Tax breaks for capital gains and dividends are likely to end by 2015, as lawmakers look for ways to broaden the tax base, allowing income tax rates on individuals to be cut. There is precedent for this — the tax break for long-term capital gains was axed in 1986, the last time that lawmakers significantly reformed the tax code.
Tax overhaul won’t happen swiftly. Lawmakers won’t have time to complete tax reform until 2014, and when they do finish it, the effective date probably will be prospective, so changes aren’t likely to occur until 2015. There will be plenty of time to mull the impact on your investment portfolio and contemplate actions to minimize the tax wallop.
But discussions will intensify in the coming months. One reason: Senator Max Baucus (D-MT), who heads the Senate committee responsible for writing tax laws, has announced that he’ll leave the Senate when his term ends at the end of 2014. Look for him to push hard for tax reform before he leaves, making a revamped tax code his policymaking legacy.
In the end, we expect long-term capital gains and dividends to be taxed as ordinary income — a big change from the 20% maximum rate they now incur. If President Obama succeeds in winning a top income tax rate on individuals of more than 28%, however, it’s possible that the maximum rate on long-term capital gains and dividends will be limited to 28%.
Consider taking gains before 2015 to lock in the lower rate currently in place. But be careful not to let the tax tail wag the investment dog. Tax savings aren’t the only consideration when culling your portfolio; your moves should also make financial sense. Note that we expect taxwriters to keep the stepped-up basis rule for inherited assets, so 100% of pre-death appreciation on those assets will escape income tax when the heirs sell, regardless of the capital gains rate.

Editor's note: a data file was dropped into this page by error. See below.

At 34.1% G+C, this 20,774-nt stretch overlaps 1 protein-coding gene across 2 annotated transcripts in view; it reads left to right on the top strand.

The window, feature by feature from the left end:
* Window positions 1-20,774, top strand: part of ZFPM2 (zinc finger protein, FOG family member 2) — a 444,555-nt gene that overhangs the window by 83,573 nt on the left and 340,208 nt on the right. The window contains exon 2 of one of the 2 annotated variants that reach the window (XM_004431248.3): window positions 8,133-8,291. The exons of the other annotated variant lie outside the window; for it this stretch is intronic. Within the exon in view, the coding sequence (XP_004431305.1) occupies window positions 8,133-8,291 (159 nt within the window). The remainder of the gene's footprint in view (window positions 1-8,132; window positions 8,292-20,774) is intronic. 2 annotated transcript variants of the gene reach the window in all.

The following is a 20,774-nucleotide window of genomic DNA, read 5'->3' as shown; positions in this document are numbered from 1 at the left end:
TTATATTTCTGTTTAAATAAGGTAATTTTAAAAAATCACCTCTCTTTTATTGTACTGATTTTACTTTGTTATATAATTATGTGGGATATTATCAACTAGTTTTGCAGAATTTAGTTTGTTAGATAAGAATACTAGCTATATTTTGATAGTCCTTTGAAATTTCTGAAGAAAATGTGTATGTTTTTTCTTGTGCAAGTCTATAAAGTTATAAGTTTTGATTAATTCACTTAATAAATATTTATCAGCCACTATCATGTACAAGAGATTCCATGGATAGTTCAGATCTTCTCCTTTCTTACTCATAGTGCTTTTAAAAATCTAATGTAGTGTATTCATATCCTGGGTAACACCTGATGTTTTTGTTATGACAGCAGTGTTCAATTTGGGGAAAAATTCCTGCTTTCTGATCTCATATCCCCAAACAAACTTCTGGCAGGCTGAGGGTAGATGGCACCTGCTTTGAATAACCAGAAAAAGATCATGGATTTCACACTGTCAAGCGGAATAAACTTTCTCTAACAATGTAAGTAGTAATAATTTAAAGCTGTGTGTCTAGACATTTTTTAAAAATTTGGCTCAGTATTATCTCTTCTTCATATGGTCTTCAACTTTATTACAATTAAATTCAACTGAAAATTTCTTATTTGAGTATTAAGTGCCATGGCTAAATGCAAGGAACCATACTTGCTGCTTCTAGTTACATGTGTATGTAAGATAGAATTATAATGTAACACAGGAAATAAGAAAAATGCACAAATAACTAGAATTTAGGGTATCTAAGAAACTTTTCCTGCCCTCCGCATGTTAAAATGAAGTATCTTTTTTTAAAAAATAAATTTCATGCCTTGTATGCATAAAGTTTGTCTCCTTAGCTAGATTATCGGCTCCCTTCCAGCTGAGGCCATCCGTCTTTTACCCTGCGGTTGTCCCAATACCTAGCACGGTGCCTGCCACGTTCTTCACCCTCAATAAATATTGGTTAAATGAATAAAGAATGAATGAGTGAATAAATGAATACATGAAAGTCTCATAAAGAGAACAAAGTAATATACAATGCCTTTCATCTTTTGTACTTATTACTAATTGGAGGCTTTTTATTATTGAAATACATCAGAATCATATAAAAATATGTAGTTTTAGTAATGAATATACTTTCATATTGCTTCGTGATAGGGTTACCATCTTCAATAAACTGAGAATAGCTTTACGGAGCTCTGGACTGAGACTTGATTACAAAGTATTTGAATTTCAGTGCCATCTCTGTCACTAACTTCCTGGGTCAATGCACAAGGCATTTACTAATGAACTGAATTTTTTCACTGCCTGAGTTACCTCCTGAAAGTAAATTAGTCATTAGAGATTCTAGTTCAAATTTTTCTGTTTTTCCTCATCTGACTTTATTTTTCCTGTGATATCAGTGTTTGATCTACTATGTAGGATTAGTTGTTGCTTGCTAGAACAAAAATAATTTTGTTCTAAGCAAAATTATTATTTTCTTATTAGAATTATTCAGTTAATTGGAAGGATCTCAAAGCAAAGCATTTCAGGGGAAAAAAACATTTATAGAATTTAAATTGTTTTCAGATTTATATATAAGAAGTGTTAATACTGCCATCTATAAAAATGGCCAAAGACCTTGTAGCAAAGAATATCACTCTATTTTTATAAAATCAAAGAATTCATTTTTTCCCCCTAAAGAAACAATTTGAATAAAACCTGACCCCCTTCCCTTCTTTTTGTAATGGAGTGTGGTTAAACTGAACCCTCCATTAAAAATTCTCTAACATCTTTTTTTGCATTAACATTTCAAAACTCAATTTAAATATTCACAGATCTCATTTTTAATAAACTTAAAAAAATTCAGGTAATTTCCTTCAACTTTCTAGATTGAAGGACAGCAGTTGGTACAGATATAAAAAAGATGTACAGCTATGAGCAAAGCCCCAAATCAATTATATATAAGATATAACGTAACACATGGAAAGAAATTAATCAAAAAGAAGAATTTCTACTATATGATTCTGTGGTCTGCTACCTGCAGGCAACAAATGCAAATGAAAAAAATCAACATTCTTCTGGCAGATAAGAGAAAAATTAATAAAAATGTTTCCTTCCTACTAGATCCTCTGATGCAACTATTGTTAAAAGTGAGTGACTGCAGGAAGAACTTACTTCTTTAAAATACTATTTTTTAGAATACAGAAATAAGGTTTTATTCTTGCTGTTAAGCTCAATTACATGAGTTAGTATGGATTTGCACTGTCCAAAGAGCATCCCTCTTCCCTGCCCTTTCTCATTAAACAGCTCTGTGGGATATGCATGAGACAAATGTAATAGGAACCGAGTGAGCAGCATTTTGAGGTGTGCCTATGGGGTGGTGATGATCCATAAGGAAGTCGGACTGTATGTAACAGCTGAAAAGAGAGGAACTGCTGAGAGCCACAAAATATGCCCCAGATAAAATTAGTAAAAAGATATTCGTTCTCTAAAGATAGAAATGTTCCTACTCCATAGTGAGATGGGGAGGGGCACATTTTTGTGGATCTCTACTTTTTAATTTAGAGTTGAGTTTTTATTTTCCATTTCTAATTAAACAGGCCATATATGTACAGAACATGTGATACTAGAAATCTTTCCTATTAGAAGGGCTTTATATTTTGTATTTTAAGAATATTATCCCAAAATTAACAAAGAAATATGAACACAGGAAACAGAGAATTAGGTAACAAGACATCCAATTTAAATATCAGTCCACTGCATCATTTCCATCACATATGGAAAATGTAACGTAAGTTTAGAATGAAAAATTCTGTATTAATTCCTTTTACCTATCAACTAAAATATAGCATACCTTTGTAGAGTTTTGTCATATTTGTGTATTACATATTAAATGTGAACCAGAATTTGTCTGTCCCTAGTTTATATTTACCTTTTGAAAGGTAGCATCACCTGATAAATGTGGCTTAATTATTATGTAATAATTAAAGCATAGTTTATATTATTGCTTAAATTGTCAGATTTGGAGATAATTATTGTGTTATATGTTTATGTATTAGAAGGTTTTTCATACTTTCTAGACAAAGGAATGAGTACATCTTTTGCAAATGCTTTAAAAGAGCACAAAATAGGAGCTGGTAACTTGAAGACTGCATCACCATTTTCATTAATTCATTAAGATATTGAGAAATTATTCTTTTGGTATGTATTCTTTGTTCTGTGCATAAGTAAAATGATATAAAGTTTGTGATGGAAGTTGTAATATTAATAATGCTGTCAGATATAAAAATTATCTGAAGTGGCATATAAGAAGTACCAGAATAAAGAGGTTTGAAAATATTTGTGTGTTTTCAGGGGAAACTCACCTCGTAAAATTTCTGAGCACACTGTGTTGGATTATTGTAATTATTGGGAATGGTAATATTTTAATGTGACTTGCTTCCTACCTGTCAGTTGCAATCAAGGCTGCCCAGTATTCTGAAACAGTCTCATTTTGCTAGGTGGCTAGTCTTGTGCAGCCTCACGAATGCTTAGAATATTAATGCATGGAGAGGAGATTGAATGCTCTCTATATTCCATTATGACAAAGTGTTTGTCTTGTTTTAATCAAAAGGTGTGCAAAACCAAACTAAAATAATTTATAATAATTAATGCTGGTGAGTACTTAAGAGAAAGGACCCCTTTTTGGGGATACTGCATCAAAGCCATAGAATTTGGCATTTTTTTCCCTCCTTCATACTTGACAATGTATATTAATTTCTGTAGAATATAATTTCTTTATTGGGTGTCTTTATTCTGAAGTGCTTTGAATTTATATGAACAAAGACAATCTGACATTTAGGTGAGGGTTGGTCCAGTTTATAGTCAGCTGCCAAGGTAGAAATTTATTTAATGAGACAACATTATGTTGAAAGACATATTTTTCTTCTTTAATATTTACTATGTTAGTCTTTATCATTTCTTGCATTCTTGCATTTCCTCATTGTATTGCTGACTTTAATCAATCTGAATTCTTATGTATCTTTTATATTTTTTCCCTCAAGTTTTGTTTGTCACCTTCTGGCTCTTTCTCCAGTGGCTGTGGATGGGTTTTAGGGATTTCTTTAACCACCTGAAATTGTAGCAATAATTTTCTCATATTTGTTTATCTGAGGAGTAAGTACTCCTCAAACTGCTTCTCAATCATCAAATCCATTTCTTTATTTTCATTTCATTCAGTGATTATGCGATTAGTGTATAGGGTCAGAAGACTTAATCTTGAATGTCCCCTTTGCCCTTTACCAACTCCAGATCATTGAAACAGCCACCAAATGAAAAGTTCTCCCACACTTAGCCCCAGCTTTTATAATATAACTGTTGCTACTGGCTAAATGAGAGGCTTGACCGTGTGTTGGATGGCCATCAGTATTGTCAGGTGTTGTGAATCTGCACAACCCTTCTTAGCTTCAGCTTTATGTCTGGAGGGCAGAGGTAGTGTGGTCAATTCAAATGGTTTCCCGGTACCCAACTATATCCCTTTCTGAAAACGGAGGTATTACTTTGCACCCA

Take care in engaging in installment sales before then. The 1986 law provided that installments received after the capital gains rate rose weren’t protected, even though the sale occurred before the rate change. We expect that a similar rule will be passed this time, too.
Weigh the impact on succession plans for family firms. Corporate redemptions of shareholders’ stock will be hit. Family firms hoping to redeem stock of senior owners to shift control to the next generation will need to take that into account.
Keep in mind that the relative advantages and disadvantages of components in your portfolio may need reevaluating. Dividend paying stocks will lose their tax-favored status if dividends are taxed at ordinary income rates. And there will be no tax disadvantage for having growth stock in retirement plans. Without a capital gains preference, it won’t matter that appreciation on the stock will be taxed as ordinary income when distributed to the owner of the retirement plan or IRA.
And it’s worth noting one other tax reform proposal that affects investors: Stock sellers could lose the right to direct that the highest-basis stock be sold first. They may be forced to use the average basis of their shares to compute the gain or loss recognized on a sale, rather than use the specific identification method. The tax reform plan drafted in the House includes such a provision, and we think it has a good chance of making it into law.